Every once in a while I discover that a book I’ve downloaded on my Kindle has a beautiful physical cover that I missed out on. Take, for example, The Center of Winter by Marya Hornbacher. Its paperback cover design, which is different from the hardcover book jacket, perfectly reflects the introspective and wrought mood of the narrative. (At least the Kindle application on my Mac shows the hardcover jacket in color.) This week in The Atlantic, Charlotte Strick, an art editor and designer, discusses the process of creating book jacket designs, from literary concept to visual art. She writes, “Even though I frequently have designs for titles from the previous season still on my plate, and just when I think I can't possibly come up with another original idea for a cover, the creative sparks begin to fly.”
Another blogger writes about her more serious frustration with e-books. Karen Ballum talks about MacMillan US’s refusal to distribute e-books through libraries, and Harper Collins’ 26-loans-per-license limit. She stresses that borrowing from libraries does not directly correlate with a lost purchase. Rather, it just increases our access to books in general and may spark more buying. She does not condone pirating, but points out that many who illegally download material do it simply because it’s available and would not necessarily spend money on the item otherwise. Libraries that are already financially strapped will likely buy fewer e-books, and the reader loses.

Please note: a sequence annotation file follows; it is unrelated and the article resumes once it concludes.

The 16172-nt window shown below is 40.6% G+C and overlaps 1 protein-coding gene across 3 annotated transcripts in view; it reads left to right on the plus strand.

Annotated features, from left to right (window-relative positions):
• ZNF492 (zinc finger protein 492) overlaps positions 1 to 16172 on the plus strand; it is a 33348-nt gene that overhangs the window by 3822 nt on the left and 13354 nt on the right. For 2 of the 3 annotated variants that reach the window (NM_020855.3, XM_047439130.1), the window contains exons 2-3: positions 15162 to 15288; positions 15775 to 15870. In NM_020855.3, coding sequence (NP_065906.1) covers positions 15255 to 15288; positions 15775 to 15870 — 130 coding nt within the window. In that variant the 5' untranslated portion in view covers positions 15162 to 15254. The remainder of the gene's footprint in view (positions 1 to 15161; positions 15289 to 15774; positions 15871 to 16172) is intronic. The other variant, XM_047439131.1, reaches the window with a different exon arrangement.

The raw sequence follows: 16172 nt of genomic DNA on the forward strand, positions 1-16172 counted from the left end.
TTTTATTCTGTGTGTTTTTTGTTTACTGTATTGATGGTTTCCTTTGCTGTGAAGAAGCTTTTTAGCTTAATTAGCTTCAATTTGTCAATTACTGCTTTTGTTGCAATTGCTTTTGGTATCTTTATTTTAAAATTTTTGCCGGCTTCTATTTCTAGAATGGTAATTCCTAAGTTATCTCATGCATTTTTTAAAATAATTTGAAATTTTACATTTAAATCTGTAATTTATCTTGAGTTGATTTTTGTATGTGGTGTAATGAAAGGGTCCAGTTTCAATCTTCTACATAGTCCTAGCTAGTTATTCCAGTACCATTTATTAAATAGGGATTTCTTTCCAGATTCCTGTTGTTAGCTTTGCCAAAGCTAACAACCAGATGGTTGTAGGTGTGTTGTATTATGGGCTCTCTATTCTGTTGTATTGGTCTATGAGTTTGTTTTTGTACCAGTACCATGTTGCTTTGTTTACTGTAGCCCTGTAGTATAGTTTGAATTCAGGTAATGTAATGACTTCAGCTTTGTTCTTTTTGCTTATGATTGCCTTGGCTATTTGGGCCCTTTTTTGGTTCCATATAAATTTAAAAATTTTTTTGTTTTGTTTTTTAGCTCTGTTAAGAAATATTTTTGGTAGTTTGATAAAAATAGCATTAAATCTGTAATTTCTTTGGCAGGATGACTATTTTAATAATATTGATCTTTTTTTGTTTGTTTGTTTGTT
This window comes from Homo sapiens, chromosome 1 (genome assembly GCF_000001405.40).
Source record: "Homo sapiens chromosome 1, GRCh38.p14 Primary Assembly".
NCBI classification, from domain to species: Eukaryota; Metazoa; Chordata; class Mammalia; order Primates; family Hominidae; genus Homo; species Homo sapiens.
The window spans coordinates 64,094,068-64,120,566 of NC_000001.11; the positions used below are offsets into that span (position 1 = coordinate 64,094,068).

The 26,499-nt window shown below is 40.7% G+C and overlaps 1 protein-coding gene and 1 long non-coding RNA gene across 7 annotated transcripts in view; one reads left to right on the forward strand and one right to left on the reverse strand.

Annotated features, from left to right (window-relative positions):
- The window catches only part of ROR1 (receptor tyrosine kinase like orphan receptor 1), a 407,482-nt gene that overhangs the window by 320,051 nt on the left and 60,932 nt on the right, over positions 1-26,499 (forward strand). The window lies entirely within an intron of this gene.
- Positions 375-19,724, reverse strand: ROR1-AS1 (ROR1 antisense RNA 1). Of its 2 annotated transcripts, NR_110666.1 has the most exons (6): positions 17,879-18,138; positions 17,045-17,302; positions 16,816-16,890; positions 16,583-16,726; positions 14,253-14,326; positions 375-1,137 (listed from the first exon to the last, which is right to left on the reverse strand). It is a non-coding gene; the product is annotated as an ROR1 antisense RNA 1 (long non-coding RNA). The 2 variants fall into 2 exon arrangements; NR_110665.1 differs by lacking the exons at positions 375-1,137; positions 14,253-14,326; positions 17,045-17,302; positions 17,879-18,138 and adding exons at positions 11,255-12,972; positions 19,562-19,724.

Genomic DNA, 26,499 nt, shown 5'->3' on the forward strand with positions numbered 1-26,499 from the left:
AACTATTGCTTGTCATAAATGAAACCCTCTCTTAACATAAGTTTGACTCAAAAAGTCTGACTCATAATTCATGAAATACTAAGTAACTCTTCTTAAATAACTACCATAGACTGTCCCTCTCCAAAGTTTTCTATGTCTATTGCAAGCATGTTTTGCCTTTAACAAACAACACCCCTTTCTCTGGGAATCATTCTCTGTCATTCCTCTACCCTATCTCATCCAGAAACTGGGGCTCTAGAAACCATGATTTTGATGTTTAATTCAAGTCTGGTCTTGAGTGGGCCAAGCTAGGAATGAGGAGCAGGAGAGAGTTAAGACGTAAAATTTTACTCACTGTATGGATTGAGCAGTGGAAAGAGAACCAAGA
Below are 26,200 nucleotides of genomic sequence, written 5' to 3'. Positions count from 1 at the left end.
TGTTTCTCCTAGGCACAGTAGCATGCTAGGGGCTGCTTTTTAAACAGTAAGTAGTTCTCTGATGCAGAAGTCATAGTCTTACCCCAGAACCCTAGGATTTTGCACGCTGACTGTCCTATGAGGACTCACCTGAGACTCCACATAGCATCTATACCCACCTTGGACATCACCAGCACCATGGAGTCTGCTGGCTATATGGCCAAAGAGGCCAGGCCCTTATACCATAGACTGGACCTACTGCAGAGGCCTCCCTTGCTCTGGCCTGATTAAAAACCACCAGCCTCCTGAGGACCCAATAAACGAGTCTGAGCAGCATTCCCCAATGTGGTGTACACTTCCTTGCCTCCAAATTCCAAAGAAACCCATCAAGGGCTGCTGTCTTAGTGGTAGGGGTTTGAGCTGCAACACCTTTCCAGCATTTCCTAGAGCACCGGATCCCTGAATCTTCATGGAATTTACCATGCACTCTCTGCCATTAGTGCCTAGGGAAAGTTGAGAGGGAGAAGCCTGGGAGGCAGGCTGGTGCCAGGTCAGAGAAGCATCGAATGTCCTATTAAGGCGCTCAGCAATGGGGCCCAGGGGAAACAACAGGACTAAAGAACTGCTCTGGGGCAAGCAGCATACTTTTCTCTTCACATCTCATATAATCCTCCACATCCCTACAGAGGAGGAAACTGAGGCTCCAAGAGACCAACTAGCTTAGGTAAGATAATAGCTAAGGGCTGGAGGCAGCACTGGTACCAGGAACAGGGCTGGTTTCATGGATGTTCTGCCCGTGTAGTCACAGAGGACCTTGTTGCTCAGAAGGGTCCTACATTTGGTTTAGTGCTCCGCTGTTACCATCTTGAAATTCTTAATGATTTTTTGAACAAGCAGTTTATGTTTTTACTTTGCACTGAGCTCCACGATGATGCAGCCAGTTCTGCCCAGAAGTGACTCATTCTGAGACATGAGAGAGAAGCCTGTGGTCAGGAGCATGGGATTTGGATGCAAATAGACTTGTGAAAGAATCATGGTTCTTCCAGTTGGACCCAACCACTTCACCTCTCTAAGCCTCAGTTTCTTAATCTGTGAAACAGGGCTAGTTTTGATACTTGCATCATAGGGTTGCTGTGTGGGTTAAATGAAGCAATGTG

A middle-school library in Bloomington IL has repurposed its card catalogues, those stained and polished wooden cases that stored a library’s index of holdings. A few holes drilled in the back of the drawers for charger cords, and voilà, the perfect storage for its lendable e-readers.